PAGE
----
Is ‘Google MD’ a bad idea?

Apparently Google feels it’s difficult to find medical information online. A week ago (february 10, 2015) Google announced on their blog that they’ll start providing health information in their knowledge graph. In an excellent example of storytelling techniques, product manager Prem Ramaswami tells us why we need this and why this is a good idea. I’d love to believe this. But I don’t.

The idea behind the knowledge graph
It is one of Google’s ambitions to no longer be a search and retrieve platform, but a knowledge base. So basically a search engine and Wikipedia combined. The knowledge graph is the tool to do just that: not only providing you the information you were looking for, but also stuff you did not know you were looking for. “You’re looking for information on subject A, which could mean something technical or cultural and hey, you might also dig some info on this and this. You know what, here’s a video on other stuff that was made by the same guy.” I’m sure your get the picture and yeah, that’s real useful.

Translating the knowledge graph to medical information
The great Master of Science did not create all information equal. And not information is equally suited for a knowledge graph. When it comes to stuff like architecture, Genghis Khan or caterpillars (did you mean biology or heavy machinery?) a knowledge graph will be helpful or, at the very least, not harmful. But for medical information, things are quite different. For one thing there are continuous developments and discoveries being made and an ongoing discussion on what these mean and how they translate for medical professionals and patients. There are a lot of ethical, practical and fundamental choices to be made. If you are seeking out medical information, it would be wise to consult multiple online sources to get a good idea. Or if you must rely on one source, choose one that is as independent as possible.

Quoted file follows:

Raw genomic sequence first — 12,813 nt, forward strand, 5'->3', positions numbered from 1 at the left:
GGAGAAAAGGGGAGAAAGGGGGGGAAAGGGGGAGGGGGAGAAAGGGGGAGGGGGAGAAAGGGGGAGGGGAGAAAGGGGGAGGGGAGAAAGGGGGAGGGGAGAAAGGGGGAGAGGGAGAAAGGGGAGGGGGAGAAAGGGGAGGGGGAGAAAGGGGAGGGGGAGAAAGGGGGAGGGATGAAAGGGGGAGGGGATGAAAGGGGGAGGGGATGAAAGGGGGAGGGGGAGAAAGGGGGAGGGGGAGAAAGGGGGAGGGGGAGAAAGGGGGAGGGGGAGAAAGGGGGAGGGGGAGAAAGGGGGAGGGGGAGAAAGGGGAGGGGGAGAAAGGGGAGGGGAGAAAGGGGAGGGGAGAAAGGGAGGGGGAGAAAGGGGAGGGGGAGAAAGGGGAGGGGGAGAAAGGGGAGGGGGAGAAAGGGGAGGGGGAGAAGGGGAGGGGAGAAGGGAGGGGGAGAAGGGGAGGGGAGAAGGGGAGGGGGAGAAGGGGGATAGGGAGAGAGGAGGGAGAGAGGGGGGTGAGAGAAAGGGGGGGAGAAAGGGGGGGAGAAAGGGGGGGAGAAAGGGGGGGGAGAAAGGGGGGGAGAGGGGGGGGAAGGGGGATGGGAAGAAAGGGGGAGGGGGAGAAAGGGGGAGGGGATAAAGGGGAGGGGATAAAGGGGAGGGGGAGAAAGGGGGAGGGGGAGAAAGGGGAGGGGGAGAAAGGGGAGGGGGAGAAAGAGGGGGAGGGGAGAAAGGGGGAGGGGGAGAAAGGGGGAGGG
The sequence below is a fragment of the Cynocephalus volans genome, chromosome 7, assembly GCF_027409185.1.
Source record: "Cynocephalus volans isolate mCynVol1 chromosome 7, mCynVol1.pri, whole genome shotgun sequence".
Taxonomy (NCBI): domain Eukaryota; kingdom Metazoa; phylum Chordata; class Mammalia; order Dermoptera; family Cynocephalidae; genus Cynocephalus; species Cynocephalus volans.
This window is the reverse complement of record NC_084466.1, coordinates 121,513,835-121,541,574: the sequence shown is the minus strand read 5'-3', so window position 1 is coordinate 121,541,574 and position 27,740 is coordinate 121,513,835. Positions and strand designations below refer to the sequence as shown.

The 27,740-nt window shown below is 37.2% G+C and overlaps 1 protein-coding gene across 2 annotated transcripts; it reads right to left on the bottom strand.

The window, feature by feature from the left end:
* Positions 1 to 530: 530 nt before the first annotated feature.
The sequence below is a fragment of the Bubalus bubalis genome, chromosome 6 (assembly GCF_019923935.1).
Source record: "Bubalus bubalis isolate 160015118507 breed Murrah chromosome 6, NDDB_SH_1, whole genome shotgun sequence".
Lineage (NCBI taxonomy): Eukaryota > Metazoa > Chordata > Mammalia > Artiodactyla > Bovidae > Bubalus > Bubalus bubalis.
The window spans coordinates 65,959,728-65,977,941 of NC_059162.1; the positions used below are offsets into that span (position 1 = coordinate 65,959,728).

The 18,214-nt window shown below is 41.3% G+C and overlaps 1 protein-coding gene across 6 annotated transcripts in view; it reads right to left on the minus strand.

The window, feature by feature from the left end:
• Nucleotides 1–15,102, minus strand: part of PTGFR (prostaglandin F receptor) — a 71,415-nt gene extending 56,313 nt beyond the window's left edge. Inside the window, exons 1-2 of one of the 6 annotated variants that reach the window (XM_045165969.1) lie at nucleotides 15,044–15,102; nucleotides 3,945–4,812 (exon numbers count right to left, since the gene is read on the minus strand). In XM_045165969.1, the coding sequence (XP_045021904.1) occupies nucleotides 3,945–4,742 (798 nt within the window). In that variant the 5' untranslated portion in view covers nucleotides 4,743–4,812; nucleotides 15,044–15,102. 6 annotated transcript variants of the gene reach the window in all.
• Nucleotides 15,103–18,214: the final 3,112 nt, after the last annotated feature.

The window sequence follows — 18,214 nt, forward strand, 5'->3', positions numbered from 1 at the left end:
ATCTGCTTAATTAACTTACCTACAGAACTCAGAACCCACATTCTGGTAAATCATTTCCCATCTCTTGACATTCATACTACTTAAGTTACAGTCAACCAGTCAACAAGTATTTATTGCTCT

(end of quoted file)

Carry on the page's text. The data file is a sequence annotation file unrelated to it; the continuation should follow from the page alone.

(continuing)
Treatment and prevention
Who gets to decide what information is best, or even correct? Google says it consults their own doctors and ‘the Mayo clinic’ (where Eric Schmidt is a member of the board of trustees, just a fun fact, no conspiracy theory) which could mean anyone from an entire medical staff to their secretarial stuff to look for typos. And since it’s only one organisation, can we be sure that there is sufficient debate on what information is or is not given? Information provided may be correct, but is it complete. Or is there too much? Is the public referred to the best professional care in their own area when needed or encouraged to find more information from other websites? Will enough attention be given to preventing illness? Will information focus on ‘what to do’ or on ‘what it is’? Given the enormous power of Google, these matters are more important now than for other sources.

Google’s gain is… whose loss?
If Google is keeping the public away from online sources, not only are they keeping the public away from them, they are also keeping information from these organisations. If many people are looking for information about, for example, a sore throat, you’d know something was wrong, there might be a flu epidemic, MD’s in the area should be warned. But with the health knowledge graph, only Google might know.

The money question